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Over-the-counter analgesics, such as salicylates (ASA) and acetaminophen (APAP), can result in fatal overdose, but early identification of toxicity and initiation of appropriate treatment can significantly reduce mortality from these exposures. Nonsteroidal anti-inflammatory drug (NSAID) overdoses are rarely fatal and typically require only supportive care. The widespread availability of these medications in over-the-counter preparations, and in other products (e.g., ASA in oil of wintergreen, APAP in cough and cold preparations), can lead to both intentional and accidental toxicity.


Clinical Features

The features of aspirin (ASA) toxicity are summarized in Table 106-1. Chronic or “therapeutic” (repeated dose) poisonings are generally more serious and associated with higher mortality than acute overdoses, and are typically encountered in elderly patients with multiple medical problems. Chronic toxicity develops at lower drug levels compared to acute overdoses. The duration of symptoms is often prolonged and there may be a delay in diagnosis because the clinical picture can mimic infection. Chronic salicylism should be considered in any patient with unexplained nonfocal neurologic and behavioral abnormalities, especially with coexisting acid–base disturbance, tachypnea, dyspnea, fever, or noncardiogenic pulmonary edema.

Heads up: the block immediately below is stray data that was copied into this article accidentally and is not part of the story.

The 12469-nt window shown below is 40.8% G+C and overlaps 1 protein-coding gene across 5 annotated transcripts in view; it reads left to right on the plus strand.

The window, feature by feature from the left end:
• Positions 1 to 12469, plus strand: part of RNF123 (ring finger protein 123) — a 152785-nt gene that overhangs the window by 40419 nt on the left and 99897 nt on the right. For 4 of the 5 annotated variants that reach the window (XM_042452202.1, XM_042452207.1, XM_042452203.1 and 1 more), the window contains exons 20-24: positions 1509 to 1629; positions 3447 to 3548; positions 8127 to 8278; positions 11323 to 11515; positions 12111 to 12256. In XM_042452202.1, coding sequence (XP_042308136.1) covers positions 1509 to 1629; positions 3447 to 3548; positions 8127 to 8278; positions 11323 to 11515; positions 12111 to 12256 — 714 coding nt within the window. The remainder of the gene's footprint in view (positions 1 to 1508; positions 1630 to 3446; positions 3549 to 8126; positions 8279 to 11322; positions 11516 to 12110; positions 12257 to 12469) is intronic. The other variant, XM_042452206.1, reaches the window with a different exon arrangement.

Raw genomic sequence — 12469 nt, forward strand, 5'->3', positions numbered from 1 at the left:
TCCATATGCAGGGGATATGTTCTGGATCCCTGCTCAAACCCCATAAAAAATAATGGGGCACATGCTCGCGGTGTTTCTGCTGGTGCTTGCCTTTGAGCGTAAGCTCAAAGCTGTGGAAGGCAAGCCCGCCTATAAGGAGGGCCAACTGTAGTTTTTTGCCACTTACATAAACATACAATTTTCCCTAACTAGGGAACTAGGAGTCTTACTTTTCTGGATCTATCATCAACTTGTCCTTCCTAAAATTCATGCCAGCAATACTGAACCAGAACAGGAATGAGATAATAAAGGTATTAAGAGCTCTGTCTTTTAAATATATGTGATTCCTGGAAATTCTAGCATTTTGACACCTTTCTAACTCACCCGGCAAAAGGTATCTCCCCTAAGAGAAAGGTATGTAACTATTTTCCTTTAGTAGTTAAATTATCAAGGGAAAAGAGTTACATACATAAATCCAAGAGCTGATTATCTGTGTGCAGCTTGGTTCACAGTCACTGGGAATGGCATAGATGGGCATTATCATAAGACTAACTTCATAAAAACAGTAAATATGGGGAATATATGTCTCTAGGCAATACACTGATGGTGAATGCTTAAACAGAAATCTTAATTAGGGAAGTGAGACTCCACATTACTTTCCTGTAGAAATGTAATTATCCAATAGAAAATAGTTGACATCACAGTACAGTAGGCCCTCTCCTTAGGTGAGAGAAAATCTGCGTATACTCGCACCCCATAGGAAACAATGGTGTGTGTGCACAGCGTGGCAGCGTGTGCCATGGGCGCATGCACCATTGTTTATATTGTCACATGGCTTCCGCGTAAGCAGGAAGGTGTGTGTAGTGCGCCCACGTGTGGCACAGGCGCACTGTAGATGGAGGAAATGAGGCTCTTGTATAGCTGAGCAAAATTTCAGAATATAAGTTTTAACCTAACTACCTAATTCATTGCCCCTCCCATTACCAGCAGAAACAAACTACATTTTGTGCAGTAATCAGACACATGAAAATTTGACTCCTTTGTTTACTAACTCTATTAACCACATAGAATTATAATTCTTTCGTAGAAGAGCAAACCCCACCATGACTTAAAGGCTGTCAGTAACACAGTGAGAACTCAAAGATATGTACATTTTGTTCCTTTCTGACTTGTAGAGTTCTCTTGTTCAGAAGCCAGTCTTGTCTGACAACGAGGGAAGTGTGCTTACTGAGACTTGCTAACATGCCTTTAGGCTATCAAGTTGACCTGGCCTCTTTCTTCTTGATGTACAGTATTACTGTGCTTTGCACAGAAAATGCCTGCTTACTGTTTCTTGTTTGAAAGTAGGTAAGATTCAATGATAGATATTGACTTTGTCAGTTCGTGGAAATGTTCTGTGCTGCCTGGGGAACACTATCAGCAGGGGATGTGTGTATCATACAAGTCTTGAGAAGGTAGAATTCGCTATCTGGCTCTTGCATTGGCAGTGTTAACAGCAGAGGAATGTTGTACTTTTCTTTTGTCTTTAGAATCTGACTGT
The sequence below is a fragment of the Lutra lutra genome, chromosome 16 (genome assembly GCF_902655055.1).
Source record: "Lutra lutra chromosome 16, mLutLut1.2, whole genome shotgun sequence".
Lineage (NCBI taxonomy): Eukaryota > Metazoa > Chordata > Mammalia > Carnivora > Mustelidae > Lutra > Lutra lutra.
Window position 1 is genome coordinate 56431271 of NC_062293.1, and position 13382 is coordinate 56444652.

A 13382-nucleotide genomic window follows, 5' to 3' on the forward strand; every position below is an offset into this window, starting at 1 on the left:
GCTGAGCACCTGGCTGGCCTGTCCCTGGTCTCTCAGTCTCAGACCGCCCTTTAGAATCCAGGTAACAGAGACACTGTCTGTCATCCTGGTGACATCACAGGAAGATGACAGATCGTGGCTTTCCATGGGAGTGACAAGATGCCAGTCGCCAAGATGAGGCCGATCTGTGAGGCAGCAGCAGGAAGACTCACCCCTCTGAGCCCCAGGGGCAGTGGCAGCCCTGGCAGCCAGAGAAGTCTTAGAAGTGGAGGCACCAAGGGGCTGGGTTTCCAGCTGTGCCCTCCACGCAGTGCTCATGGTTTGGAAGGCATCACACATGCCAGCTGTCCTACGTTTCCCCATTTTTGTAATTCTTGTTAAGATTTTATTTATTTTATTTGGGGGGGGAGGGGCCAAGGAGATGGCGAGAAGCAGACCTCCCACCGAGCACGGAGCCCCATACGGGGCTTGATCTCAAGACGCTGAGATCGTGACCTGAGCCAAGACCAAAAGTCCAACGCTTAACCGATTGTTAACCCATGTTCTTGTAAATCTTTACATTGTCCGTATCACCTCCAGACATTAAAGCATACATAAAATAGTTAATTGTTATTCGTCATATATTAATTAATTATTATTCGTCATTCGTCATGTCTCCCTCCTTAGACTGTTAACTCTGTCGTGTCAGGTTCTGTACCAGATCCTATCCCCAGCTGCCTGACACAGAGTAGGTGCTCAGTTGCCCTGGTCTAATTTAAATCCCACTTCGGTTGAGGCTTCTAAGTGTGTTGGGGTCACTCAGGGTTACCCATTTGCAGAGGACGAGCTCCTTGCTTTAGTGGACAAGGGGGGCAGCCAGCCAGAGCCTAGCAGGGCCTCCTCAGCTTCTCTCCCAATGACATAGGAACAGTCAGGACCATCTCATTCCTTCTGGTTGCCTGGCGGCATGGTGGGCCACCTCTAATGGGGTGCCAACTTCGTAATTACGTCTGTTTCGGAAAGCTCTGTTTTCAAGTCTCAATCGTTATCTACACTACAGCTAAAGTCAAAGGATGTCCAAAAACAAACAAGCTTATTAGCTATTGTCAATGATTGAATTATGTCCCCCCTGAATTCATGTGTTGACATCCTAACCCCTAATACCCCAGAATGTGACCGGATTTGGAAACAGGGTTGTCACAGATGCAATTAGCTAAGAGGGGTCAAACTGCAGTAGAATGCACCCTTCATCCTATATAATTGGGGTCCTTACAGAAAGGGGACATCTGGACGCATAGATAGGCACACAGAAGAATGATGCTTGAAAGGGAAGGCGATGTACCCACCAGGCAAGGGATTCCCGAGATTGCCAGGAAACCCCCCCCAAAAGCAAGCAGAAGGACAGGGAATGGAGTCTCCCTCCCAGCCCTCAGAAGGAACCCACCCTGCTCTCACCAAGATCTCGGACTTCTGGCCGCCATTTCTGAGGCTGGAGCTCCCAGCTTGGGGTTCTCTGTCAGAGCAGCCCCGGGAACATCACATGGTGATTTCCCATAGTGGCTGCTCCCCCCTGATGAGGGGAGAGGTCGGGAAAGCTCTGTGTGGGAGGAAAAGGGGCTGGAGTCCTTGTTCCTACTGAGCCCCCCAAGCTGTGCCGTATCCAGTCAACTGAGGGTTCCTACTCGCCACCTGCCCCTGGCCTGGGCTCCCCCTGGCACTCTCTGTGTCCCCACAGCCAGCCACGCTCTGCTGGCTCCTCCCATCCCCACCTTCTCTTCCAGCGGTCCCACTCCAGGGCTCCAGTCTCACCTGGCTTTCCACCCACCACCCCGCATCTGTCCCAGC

Table 106-1

Severity Grading of Salicylate Toxicity in Adults

In children, acute ASA overdoses generally present within hours of ingestion. Children younger than 4 years of age tend to develop early metabolic acidosis (pH <7.38), whereas children older than 4 years usually manifest a mixed acid–base disturbance as seen in adults.

Diagnosis and Differential

ASA toxicity is a clinical diagnosis made in conjunction with the patient's acid–base status. Respiratory alkalosis with an anion-gap metabolic acidosis, and hypokalemia are the classic features of this poisoning. ASA blood concentrations correlate poorly with toxicity, and relying on ASA levels as a sole measure of toxicity is the most common pitfall in the management of ASA poisonings.

Check bedside glucose levels in all patients with altered mental status. Additional laboratory studies include electrolytes, blood urea nitrogen (BUN), creatinine, complete blood count (CBC), prothrombin time (PT), ASA level, APAP level (to exclude coingestion), and blood gas. Hypoglycemia or hyperglycemia may be seen with severe or chronic toxicity.

The differential diagnosis of ASA toxicity includes diabetic ketoacidosis, sepsis, meningitis, acute iron poisoning, caffeine overdose, theophylline toxicity, and Reye's syndrome.

Emergency Department Care and Disposition

  1. Institute cardiac monitoring and support the ABCs. Establish intravenous access early. Careful airway management is critical in ASA-poisoned patients as a sudden drop ...

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